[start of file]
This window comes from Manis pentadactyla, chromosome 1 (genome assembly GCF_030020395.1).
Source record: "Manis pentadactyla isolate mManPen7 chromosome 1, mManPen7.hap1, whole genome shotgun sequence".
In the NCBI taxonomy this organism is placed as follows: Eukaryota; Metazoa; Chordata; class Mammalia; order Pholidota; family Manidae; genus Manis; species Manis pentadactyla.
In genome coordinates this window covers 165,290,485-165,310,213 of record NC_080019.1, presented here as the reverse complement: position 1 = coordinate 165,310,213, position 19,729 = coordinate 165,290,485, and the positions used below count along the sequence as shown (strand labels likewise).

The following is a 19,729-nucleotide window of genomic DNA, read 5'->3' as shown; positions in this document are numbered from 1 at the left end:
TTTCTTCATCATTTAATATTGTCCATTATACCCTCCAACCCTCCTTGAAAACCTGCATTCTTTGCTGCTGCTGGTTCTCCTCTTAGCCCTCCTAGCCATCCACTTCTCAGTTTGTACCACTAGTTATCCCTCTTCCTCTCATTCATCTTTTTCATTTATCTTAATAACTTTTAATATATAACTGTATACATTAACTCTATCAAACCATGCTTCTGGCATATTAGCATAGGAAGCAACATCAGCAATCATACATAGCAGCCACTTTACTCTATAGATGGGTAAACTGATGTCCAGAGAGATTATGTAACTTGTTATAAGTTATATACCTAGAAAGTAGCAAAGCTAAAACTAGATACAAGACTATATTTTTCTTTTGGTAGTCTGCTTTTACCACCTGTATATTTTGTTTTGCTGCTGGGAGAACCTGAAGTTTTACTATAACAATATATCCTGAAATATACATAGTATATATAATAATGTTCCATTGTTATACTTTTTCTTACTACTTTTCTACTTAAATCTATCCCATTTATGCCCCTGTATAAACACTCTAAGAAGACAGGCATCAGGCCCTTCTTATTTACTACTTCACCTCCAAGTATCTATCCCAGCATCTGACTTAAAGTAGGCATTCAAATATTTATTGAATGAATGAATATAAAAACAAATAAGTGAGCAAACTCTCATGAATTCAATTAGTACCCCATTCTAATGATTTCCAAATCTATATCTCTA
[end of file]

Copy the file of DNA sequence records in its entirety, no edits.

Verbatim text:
This window comes from Manis pentadactyla, chromosome 1 (genome assembly GCF_030020395.1).
Source record: "Manis pentadactyla isolate mManPen7 chromosome 1, mManPen7.hap1, whole genome shotgun sequence".
In the NCBI taxonomy this organism is placed as follows: Eukaryota; Metazoa; Chordata; class Mammalia; order Pholidota; family Manidae; genus Manis; species Manis pentadactyla.
In genome coordinates this window covers 165,290,485-165,310,213 of record NC_080019.1, presented here as the reverse complement: position 1 = coordinate 165,310,213, position 19,729 = coordinate 165,290,485, and the positions used below count along the sequence as shown (strand labels likewise).

The following is a 19,729-nucleotide window of genomic DNA, read 5'->3' as shown; positions in this document are numbered from 1 at the left end:
TTTCTTCATCATTTAATATTGTCCATTATACCCTCCAACCCTCCTTGAAAACCTGCATTCTTTGCTGCTGCTGGTTCTCCTCTTAGCCCTCCTAGCCATCCACTTCTCAGTTTGTACCACTAGTTATCCCTCTTCCTCTCATTCATCTTTTTCATTTATCTTAATAACTTTTAATATATAACTGTATACATTAACTCTATCAAACCATGCTTCTGGCATATTAGCATAGGAAGCAACATCAGCAATCATACATAGCAGCCACTTTACTCTATAGATGGGTAAACTGATGTCCAGAGAGATTATGTAACTTGTTATAAGTTATATACCTAGAAAGTAGCAAAGCTAAAACTAGATACAAGACTATATTTTTCTTTTGGTAGTCTGCTTTTACCACCTGTATATTTTGTTTTGCTGCTGGGAGAACCTGAAGTTTTACTATAACAATATATCCTGAAATATACATAGTATATATAATAATGTTCCATTGTTATACTTTTTCTTACTACTTTTCTACTTAAATCTATCCCATTTATGCCCCTGTATAAACACTCTAAGAAGACAGGCATCAGGCCCTTCTTATTTACTACTTCACCTCCAAGTATCTATCCCAGCATCTGACTTAAAGTAGGCATTCAAATATTTATTGAATGAATGAATATAAAAACAAATAAGTGAGCAAACTCTCATGAATTCAATTAGTACCCCATTCTAATGATTTCCAAATCTATATCTCTA